Valuations for startups are racing ahead of what the companies’ current results appear to justify, but don’t call it a bubble yet, says a seasoned venture capitalist who has backed some of Canada’s most successful new technology companies.

Growth rates for tech startups are running five times faster than normal, making valuations that would have been crazy five or 10 years ago seem reasonable, Chris Arsenault, a founding partner at Montreal-based Inovia Capital, said in an interview.

“Valuations are high, but we wouldn’t be in a bubble like we used to define a bubble, which were basically out-of-whack valuations for companies that could never meet the expectations,” Arsenault said. “I would call it a bubble if it wasn’t for the growth rates that we’re seeing -- the growth rates are just amazing.”

Arsenault’s remarks underscore the debate in the venture capital business as competition from hedge funds, private equity firms and special purpose acquisition companies pushes up valuations on some deals.


Some VCs see trouble ahead. “I think a lot of people are doing a lot less diligence and being a lot less price sensitive,” Freestyle Capital Partner Jenny Lefcourt said last week at an event in San Francisco. “We’re going to see a lot of businesses kind of go up in flames.”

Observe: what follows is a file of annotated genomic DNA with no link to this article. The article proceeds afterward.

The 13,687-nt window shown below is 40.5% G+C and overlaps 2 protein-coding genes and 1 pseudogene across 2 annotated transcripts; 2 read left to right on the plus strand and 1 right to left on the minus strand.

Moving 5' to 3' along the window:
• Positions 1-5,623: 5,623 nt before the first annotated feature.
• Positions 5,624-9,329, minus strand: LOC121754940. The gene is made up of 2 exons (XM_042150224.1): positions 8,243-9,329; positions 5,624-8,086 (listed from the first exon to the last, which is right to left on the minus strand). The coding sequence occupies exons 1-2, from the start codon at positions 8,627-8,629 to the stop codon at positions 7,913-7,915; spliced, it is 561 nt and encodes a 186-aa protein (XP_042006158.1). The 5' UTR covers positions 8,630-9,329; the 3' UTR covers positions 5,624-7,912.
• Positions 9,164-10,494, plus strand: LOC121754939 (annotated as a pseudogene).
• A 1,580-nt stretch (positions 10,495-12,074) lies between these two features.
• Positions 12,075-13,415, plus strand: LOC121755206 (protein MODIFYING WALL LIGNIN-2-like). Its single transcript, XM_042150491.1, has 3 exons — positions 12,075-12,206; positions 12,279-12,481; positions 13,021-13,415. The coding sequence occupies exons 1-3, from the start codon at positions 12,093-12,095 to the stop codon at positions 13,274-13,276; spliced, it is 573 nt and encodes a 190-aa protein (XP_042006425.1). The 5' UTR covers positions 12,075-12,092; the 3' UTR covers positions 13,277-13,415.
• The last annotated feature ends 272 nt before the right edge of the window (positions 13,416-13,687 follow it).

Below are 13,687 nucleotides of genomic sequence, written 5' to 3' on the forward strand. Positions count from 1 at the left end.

That influx of new investors has contributed to a surge in valuations in early-stage companies and changed the process, Arsenault said. Some U.S. hedge funds are offering term sheets within two weeks of meeting startups’ management teams and closing the deals two weeks later, a development that increases the risks in the funding ecosystem, he said.

Inovia has backed companies such as payments firm Lightspeed POS Inc., which listed in New York last year and now has an US$11 billion stock market value, and Clear Finance Technology Corp. and Wealthsimple Inc., two still-private companies that have achieved valuations of more than US$1 billion. The firm includes former Twitter Inc. Chairman Patrick Pichette and former BlackBerry Ltd. executive Dennis Kavelman among its partners.

SPACs are one part of the startup financing world that Arsenault does consider a bubble. He estimates that 90 per cent of the SPACs that exist aren’t viable vehicles for entrepreneurs to take their companies public. Many of SPAC investors just want to quickly flip their portion of the company or have only bought into the vehicle to make a quick profit on warrants, he said.

“These are not the investors you want in your company when you’re going public,” he said. “You want those who believe in your vision, understand what you are doing, and are investors today that will help build the company going forward.”

Globally, more than 450 SPACs have raised about US$123 billion in initial offerings this year, according to data compiled by Bloomberg. That compares with US$84.5 billion raised by nearly 300 SPACs in all of last year.

Still, some SPACs do provide a legitimate pathway for companies to go public and will remain a part of the financing world for some time to come, Arsenault said.

“Those who have strong management teams behind the SPACs, that have long-term incentives to actually support the company and their entrepreneurs, that have a real board and have smart capital behind them, they will succeed,” he said. “I do not see SPACs going away.”